Tuesday, April 28, 2015
We shouldn't call Worm Holes Worm Holes
I've been thinking about a recent article in Quanta Magazine. A new approach to finding a way to bridge the problem of information, Hawking Radiation and the evaporation of black holes. The idea revolves around the equating of “ER” to “EPR,” where
“...Like initials carved in a tree, ER = EPR, as the new idea is known, is a shorthand that joins two ideas proposed by Einstein in 1935. One involved the paradox implied by what he called “spooky action at a distance” between quantum particles (the EPR paradox, named for its authors, Einstein, Boris Podolsky and Nathan Rosen). The other showed how two black holes could be connected through far reaches of space through “wormholes” (ER, for Einstein-Rosen bridges). At the time that Einstein put forth these ideas — and for most of the eight decades since — they were thought to be entirely unrelated...”
The idea here, simply put, is to explain how two entangled particles, one of which is caught up in a black hole, can allow information to be passed between them across the fuzzy boundary of a gravity singularity, which then, of course, causes Hawking radiation. The suggestion has been, through “EP=EPR,” that the circuit of transmission is a worm hole.
There is certainly still healthy skepticism around this new theory but you have to admit that it is quite intriguing. I'm not even a physicist and even I can see that the implications could be quite astounding.
If this link proves to be the case then one would have to think that such transfer circuits would be quite a bit more frequent than what may have been considered before. And the implications of that ought to cause everyone to take note.
Consider first of all that the cosmos as we ordinarily think of it is a quite vast meaning transfer system. Space Time itself both shapes, and is shaped by, the transfer of meaning between already encapsulated meaning objects. From this comes the basis of mass and energy as formalized in the dance of asteroids, comets, planets, suns and galaxies. The very fabric of space time is the standard circuit by which these meanings are transferred.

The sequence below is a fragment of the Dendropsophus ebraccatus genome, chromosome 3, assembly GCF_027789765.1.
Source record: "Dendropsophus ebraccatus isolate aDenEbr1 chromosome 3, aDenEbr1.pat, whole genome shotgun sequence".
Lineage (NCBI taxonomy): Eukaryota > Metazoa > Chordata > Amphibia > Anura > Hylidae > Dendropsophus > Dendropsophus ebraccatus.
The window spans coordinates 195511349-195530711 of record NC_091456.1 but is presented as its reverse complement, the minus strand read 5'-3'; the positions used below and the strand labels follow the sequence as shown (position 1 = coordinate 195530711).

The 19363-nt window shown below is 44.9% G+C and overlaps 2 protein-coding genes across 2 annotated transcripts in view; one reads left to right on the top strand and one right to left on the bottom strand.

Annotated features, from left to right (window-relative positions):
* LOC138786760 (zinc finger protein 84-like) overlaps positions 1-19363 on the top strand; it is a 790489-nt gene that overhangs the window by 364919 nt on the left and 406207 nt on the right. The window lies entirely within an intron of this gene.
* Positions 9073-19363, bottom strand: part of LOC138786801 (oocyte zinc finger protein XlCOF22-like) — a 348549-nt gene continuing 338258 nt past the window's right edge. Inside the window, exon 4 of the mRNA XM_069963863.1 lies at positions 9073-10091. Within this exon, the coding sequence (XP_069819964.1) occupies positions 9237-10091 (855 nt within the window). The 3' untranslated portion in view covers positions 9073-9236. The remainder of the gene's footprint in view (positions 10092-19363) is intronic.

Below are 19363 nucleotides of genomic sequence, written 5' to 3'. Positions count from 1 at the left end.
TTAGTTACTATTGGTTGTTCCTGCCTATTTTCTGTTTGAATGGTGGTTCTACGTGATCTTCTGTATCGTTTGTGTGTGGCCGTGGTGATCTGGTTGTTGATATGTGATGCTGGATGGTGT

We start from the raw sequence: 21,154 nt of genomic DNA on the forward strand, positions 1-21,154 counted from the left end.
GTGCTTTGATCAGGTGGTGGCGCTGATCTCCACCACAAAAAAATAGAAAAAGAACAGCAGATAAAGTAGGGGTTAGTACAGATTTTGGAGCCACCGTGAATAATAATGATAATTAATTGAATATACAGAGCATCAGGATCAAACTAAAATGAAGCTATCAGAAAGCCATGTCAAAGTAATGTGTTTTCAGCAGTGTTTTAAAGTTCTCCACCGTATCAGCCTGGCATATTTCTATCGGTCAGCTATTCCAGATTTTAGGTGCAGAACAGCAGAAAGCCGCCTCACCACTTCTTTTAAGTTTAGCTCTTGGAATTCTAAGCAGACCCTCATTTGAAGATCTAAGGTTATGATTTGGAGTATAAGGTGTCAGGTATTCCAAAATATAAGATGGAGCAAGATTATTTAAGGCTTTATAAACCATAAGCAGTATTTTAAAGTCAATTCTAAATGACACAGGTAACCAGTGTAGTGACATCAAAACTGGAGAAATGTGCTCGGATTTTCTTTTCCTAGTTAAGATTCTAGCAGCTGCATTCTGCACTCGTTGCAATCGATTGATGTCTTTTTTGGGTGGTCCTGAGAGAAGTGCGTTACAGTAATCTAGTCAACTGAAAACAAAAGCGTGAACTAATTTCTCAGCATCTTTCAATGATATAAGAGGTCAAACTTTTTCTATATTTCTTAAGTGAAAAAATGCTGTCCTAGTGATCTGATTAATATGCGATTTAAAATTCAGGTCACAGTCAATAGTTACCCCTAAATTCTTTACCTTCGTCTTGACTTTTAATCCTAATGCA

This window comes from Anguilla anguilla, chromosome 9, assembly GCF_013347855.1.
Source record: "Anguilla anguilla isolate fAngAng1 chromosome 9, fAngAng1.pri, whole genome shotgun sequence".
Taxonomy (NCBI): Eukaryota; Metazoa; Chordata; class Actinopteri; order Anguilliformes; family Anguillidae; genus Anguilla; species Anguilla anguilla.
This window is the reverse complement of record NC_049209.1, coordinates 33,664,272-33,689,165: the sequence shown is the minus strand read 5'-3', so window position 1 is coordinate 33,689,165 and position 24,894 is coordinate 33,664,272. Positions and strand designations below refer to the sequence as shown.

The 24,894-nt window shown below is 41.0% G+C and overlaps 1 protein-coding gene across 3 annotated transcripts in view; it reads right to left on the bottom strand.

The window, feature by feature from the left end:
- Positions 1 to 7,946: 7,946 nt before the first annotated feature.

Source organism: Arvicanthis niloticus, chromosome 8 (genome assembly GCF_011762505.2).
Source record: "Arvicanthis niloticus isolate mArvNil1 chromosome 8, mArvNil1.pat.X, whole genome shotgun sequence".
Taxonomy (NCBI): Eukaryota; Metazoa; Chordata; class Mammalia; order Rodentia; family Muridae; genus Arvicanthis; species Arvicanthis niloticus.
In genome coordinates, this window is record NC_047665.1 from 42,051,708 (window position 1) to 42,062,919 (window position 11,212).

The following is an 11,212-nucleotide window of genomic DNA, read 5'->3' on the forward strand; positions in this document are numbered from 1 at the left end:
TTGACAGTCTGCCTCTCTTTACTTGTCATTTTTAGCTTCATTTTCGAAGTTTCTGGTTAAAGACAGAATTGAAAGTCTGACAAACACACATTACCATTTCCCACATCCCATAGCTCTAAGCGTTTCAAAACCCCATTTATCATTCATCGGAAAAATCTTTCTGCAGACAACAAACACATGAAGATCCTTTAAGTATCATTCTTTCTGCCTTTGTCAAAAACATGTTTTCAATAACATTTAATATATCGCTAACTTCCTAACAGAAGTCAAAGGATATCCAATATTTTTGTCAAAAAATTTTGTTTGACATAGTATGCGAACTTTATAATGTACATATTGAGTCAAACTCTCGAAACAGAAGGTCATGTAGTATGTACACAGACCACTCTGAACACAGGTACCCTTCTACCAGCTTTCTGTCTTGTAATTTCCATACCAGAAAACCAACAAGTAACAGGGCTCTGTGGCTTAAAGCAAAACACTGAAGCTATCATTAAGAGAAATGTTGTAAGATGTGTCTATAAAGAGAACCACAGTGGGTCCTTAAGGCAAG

But wait a moment. A new circuit comes into view. One that cuts across the normal space time relationship to transfer meaning outside of that usual relationship. If this occurs vastly more often than previously considered, what is the aggregate affect on standard space time arrangements? Are the probability distributions of this vast transfer related in any way to dark energy or dark matter?
I do think that this further begs the question of whether quantum entanglement works across both space and time; which is to ask again the question of whether time relativity as it relates to the speed of light does, or does not trump entanglement. Just because distance doesn't seem to be any barrier doesn't necessarily mean time relativity isn't also one.
Time will tell I guess. Just keep your eyes and ears open though.